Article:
UK embraces hydrogen fuelled future as transport hub and train announced

THE 1st ever hydrogen powered train have run on the UK mainline, on 30 September 2020, in a big step forward towards the UK's net zero targets, Transport Secretary Grant Shapps announced, visiting the start of trials in Warwickshire. The trials of the train, known as HydroFLEX, which have been supported with a ₤750,000 grant from the Department for Transport, follow almost 2 years' development work and more than ₤1million of investment by both Porterbrook and the University of Birmingham.

Unlike diesel trains, hydrogen powered trains do not emit harmful gases, instead using hydrogen and oxygen to produce electricity, water and heat. The ground breaking technology behind the trains will also be available by 2023 to retrofit current in service trains to hydrogen helping decarbonise the rail network and make rail journeys greener and more efficient.

The Transport Secretary also announced the ambition for Tees Valley to become a trailblazing Hydrogen Transport Hub. Bringing together representatives from academia, industry and Government to drive forward the UK's plans to embrace the use of hydrogen as an alternative fuel could create hundreds of jobs while seeing the Region become a global leader in the green hydrogen sector. Tees Valley is perfectly placed to reap these benefits, following the development there of the world's largest versatile hydrogen refuelling facility made possible through Government funding.

Transport Secretary Grant Shapps said:- "As we continue on our road to a green recovery, we know that to really harness the power of transport to improve our country; and to set a global gold standard; we must truly embed change. That's why I'm delighted that through our plans to build back better we are embracing the power of hydrogen and the more sustainable, greener forms of transport it will bring."

To kick start this exCiting development in Tees Valley, the DfT have commissioned a masterplan to understand the feasibility of the hub and how it can accelerate the UK's ambitions in Hydrogen. The masterplan, expected to be published in January, will pave the way for exploring how green hydrogen could power buses, HGV, rail, maritime and aviation transport across the UK. The aim would then be for the Region to kick on and become a global leader in industrial research on the subject of hydrogen as a fuel as well as an R&D hub for hydrogen transport more generally, attracting hundreds of jobs and boosting the local economy in the process.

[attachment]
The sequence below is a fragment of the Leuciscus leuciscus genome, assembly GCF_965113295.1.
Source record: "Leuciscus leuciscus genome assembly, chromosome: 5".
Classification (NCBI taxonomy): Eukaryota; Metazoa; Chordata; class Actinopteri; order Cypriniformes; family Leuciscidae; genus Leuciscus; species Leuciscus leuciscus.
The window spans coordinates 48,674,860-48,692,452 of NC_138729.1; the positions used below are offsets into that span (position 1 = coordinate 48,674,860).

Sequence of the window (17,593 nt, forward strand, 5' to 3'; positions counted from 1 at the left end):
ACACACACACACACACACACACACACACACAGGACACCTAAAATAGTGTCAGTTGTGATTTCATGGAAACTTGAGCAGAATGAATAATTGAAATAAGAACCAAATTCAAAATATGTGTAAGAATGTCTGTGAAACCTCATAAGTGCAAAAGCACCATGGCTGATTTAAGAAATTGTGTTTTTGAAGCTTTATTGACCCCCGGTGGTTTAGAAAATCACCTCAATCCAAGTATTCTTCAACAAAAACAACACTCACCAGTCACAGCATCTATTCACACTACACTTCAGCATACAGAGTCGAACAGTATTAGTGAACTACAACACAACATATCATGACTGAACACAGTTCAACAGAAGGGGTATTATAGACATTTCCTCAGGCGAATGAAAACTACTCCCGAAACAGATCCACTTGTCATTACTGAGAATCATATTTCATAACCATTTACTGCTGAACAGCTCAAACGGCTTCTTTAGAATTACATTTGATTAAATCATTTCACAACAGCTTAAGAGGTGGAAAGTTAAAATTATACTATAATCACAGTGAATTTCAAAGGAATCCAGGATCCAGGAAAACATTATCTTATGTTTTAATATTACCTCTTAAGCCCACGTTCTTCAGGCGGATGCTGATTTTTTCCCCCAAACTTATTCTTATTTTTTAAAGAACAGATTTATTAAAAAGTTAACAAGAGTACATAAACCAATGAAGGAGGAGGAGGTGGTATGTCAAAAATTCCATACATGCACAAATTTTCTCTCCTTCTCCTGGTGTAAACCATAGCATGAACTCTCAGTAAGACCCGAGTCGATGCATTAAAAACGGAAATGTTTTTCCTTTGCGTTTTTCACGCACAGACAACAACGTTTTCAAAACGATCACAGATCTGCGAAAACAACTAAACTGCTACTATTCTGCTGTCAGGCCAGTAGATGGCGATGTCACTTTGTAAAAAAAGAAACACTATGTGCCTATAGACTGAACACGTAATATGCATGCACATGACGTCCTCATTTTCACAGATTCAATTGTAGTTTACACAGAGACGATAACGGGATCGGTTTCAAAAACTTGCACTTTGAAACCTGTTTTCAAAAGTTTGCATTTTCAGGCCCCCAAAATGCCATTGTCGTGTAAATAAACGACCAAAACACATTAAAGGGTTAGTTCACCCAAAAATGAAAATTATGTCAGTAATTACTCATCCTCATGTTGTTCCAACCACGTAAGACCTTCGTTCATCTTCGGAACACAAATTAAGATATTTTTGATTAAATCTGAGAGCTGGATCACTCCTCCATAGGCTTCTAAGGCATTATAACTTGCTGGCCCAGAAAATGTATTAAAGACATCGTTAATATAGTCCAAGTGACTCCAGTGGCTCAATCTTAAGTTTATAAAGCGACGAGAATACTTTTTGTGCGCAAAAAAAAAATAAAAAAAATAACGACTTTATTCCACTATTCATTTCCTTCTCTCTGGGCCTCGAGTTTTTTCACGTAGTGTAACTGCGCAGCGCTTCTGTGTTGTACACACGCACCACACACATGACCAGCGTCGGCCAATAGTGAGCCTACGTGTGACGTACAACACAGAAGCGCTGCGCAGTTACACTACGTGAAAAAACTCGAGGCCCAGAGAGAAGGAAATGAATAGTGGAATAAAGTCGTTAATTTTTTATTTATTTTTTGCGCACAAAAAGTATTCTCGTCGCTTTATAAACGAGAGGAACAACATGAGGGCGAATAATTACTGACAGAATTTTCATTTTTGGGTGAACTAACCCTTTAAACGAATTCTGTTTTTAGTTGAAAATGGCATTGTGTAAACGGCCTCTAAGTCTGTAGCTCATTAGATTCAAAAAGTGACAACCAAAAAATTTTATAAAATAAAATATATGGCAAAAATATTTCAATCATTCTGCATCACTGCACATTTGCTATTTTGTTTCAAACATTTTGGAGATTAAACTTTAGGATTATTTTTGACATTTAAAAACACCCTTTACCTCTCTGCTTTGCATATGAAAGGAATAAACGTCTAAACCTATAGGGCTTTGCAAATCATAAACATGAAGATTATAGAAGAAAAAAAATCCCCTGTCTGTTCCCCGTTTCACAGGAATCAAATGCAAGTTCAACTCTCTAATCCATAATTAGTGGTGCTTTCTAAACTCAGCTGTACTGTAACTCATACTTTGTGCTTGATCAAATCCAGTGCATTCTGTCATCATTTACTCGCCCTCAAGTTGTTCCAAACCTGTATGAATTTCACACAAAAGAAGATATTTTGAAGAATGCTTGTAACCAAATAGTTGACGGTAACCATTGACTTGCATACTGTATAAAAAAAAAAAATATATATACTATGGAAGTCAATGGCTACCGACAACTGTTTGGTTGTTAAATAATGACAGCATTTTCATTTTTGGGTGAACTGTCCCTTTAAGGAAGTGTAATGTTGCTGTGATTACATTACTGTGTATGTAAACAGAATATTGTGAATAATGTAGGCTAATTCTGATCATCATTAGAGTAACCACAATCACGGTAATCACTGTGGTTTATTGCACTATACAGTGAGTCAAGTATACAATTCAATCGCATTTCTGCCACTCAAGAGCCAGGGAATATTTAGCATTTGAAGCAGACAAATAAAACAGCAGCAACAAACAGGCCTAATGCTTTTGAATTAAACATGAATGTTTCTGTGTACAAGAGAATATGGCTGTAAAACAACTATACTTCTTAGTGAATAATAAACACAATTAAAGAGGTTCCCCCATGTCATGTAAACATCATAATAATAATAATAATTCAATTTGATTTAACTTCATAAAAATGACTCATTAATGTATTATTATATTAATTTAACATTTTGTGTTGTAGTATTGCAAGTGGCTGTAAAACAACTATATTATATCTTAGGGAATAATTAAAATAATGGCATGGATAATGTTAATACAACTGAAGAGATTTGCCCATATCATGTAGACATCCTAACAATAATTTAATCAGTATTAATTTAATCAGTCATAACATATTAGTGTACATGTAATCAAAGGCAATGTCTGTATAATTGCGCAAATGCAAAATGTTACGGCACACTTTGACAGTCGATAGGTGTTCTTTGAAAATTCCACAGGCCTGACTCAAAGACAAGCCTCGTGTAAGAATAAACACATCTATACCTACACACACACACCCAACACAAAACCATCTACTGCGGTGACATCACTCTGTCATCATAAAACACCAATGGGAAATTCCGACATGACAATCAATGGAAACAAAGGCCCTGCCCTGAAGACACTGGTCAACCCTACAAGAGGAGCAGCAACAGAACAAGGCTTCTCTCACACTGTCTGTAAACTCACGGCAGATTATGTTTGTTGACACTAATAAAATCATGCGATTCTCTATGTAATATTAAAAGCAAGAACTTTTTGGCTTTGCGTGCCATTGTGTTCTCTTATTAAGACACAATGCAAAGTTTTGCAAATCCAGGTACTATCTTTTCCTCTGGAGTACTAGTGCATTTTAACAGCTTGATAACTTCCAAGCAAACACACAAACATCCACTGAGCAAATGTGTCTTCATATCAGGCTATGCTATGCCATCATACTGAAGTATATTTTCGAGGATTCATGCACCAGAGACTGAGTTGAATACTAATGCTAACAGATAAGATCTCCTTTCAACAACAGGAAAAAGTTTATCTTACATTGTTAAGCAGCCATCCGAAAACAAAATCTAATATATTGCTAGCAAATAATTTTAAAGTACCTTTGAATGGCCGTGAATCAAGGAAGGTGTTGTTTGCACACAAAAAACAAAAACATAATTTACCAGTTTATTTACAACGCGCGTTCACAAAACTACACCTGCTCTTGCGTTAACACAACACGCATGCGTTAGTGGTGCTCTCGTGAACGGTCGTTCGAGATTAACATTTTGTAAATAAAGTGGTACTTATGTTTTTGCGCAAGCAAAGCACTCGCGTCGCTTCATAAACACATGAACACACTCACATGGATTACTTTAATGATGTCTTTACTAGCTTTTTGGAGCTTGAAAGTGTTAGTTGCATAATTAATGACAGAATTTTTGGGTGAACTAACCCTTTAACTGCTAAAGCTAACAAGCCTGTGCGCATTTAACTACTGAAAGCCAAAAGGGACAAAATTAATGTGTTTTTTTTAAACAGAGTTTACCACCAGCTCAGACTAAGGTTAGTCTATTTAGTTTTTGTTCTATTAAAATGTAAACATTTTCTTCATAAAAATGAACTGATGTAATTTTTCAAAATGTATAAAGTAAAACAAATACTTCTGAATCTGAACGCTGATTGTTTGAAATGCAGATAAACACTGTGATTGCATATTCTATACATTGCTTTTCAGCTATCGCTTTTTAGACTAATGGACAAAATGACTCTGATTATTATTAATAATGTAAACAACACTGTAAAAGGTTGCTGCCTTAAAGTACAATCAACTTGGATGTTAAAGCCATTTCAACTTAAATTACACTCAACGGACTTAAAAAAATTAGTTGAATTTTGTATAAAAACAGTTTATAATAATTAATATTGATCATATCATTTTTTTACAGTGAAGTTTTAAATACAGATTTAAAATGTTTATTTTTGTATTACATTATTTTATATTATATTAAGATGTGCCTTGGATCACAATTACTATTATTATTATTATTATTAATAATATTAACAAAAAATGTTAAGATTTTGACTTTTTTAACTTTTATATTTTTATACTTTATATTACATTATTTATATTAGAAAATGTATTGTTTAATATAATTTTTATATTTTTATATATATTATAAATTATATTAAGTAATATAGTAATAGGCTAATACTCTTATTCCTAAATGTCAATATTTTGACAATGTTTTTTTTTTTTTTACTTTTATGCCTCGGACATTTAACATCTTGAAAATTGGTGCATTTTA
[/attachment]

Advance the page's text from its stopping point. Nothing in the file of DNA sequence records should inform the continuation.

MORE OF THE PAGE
Through our ₤23m Hydrogen for Transport Programme, the plans announced today also include ₤6.3m of funding for a green hydrogen refuelling station and 19 hydrogenpowered refuse vehicles in Glasgow, a world 1st for the size of the fleet. This will give a post-Covid boost to local economies through the creation of green jobs while also decarbonising the transport network.

The next stages of HydroFLEX are already well underway, with the University of Birmingham developing a hydrogen and battery powered module that can be fitted underneath the train, which will allow for more space for passengers in the train's carriage.

Mary Grant, CEO of Porterbrook, said:- "Porterbrook is committed to innovation and the delivery of a carbon neutral and sustainable railway. Today's mainline testing of HydroFLEX achieves another important milestone on this journey. I'm also delighted to be able to announce our intention to start producing HydroFLEX trains, creating the world's 1st electric and hydrogen powered bi-mode rolling stock, as well as generating significant opportunities for the UK supply chain. The department is developing even more ways to slash emissions across transport, as work to create the Transport Decarbonisation Plan continues. The plan will develop a 1st of a kind approach to decarbonise every mode of transport and is due to be published before the end of this year."

Julian David, techUK's CEO said:- "The announcement today on the further progress of the Hydrogen for Transport Programme is a demonstration of the UK Government's commitment to developing a hydrogen infrastructure as part of its efforts to decarbonise transport and encourage the shift to zero emission vehicles. With the growing demand to switch to a net zero economy, the advancement of R&D means we can further demonstrate this innovative technology for road, rail, and freight and logistics as an efficient and economic solution. techUK is excited to work together with the tech community and the Government to spearhead the market offering for green hydrogen."

If this project is successful, it could see hydrogen powered trains powering up and down between Birmingham and Liverpool, along with other places, including helping to carry fright to and from the Port of Liverpool!